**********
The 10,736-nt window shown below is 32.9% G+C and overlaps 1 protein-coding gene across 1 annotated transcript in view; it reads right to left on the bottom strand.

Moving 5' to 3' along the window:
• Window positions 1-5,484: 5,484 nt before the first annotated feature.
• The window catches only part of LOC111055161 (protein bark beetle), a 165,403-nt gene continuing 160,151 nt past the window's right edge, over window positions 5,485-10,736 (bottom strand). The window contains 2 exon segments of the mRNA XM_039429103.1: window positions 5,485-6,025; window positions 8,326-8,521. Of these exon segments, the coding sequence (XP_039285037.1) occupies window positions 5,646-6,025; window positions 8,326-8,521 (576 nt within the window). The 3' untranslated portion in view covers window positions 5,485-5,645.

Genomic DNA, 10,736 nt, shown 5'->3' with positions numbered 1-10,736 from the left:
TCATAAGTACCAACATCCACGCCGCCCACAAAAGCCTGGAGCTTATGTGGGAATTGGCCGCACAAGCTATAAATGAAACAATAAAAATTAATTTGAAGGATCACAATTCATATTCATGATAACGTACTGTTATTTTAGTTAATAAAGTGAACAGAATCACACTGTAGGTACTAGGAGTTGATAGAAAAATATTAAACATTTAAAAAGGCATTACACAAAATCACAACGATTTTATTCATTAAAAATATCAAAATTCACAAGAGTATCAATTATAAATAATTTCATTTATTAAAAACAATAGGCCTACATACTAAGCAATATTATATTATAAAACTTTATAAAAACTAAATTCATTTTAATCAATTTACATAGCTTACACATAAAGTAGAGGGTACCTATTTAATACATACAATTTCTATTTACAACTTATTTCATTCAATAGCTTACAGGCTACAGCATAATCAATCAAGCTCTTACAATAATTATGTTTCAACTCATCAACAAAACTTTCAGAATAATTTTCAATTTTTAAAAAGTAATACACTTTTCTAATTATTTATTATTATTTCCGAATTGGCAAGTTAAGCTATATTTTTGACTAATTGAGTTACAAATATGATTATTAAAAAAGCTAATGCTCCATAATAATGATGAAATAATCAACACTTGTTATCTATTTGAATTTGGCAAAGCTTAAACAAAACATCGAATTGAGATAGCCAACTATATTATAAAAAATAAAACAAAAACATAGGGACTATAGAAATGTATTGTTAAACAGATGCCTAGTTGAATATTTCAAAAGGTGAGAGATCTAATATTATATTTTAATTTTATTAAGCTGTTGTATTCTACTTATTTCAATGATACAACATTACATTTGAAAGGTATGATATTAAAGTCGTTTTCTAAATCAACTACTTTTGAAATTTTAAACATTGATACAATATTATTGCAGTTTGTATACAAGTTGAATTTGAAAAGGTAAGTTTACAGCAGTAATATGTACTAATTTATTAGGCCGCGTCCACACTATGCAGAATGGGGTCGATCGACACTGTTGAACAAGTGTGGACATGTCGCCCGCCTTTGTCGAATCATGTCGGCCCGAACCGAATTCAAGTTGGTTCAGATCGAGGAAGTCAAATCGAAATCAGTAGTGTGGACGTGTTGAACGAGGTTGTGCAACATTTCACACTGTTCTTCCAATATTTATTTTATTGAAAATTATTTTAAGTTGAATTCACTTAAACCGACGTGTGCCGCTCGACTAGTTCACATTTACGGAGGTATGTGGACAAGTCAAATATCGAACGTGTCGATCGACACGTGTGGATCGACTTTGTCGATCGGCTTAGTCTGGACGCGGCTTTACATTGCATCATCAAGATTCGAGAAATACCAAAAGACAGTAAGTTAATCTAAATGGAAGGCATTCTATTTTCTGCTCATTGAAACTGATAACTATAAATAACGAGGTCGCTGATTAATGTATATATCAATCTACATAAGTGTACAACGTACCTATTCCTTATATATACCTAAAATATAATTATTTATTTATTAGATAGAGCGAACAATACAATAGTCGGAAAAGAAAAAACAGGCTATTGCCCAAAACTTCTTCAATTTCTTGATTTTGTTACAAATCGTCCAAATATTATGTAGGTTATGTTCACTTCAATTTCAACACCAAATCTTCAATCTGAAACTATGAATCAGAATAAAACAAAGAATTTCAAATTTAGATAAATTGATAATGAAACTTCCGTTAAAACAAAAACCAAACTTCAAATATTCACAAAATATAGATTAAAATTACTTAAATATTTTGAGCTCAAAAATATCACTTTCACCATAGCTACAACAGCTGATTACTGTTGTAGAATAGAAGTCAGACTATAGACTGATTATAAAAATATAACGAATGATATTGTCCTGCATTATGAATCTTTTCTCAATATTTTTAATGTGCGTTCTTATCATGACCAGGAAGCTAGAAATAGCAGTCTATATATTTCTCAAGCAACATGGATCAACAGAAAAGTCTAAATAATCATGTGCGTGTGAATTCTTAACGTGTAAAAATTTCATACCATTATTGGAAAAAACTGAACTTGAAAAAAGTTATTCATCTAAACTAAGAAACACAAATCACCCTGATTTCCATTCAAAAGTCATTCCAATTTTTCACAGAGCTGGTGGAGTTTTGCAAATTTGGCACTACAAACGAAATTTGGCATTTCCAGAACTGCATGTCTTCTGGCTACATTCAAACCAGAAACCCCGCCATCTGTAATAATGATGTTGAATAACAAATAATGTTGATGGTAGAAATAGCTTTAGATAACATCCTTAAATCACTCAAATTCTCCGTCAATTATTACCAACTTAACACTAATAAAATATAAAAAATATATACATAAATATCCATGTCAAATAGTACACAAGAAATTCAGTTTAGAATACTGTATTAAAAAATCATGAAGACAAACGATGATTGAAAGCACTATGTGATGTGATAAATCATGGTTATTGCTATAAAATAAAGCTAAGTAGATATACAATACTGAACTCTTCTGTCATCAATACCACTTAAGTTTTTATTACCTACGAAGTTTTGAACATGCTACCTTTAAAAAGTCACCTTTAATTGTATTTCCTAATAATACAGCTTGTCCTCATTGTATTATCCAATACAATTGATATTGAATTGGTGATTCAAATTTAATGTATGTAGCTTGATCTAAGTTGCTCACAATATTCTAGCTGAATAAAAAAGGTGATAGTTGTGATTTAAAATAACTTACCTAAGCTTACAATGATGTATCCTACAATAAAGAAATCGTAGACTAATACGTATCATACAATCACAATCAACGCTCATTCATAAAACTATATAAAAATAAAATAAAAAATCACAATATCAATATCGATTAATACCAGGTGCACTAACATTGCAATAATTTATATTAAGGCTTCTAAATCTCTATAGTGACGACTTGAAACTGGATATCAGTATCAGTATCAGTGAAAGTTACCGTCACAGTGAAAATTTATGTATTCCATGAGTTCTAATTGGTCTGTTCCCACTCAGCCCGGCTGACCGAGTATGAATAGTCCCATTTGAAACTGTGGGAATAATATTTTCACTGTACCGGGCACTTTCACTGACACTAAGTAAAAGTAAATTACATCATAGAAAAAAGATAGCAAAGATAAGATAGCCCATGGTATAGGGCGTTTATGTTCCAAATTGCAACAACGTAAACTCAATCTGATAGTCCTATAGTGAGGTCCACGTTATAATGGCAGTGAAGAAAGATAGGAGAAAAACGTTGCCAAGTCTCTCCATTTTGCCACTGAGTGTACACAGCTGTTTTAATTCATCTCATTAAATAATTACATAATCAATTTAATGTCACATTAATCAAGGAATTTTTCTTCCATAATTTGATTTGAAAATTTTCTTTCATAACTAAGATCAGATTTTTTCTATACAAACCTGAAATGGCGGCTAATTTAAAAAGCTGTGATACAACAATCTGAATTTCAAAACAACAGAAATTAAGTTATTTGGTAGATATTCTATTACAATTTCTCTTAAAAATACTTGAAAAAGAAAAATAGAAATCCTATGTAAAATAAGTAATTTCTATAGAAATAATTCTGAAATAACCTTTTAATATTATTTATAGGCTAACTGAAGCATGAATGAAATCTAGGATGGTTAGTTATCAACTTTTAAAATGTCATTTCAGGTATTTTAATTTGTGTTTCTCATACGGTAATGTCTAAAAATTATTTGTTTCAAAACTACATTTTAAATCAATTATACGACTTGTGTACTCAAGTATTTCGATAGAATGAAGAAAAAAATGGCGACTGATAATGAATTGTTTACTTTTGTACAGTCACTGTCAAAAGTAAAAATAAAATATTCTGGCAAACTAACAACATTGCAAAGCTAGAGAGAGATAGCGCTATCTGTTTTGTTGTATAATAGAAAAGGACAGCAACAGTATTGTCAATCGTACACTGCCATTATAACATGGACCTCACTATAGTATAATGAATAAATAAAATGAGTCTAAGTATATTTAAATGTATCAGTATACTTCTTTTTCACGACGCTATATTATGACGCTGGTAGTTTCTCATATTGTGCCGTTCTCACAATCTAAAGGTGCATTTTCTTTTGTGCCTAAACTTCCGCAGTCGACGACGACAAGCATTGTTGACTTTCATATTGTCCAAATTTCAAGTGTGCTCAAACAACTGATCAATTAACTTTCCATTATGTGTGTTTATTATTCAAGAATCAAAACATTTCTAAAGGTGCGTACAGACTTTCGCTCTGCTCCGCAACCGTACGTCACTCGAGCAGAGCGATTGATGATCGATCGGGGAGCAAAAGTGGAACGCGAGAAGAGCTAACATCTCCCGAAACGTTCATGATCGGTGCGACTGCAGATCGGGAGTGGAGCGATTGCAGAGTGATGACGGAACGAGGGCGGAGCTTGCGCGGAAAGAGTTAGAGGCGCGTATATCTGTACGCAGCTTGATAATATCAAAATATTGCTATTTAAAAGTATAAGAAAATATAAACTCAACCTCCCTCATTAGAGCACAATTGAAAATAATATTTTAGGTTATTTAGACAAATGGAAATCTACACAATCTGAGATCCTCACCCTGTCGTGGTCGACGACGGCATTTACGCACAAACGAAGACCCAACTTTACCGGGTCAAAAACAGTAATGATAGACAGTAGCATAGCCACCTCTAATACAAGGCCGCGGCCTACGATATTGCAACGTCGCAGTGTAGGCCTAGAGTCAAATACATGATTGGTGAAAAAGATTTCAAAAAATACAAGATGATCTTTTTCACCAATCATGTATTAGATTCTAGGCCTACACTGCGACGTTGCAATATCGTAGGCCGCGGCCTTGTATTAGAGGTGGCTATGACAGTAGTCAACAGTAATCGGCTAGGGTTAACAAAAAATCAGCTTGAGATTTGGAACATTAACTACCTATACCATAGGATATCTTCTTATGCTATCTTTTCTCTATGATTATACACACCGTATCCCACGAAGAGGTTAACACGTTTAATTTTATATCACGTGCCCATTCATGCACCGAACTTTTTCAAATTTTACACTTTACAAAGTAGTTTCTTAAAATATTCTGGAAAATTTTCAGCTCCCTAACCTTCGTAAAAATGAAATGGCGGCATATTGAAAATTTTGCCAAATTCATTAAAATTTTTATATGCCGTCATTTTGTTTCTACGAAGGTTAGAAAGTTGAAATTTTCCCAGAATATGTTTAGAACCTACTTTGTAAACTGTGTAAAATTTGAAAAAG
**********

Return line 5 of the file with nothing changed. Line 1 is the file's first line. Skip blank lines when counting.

Genomic DNA, 10,736 nt, shown 5'->3' with positions numbered 1-10,736 from the left: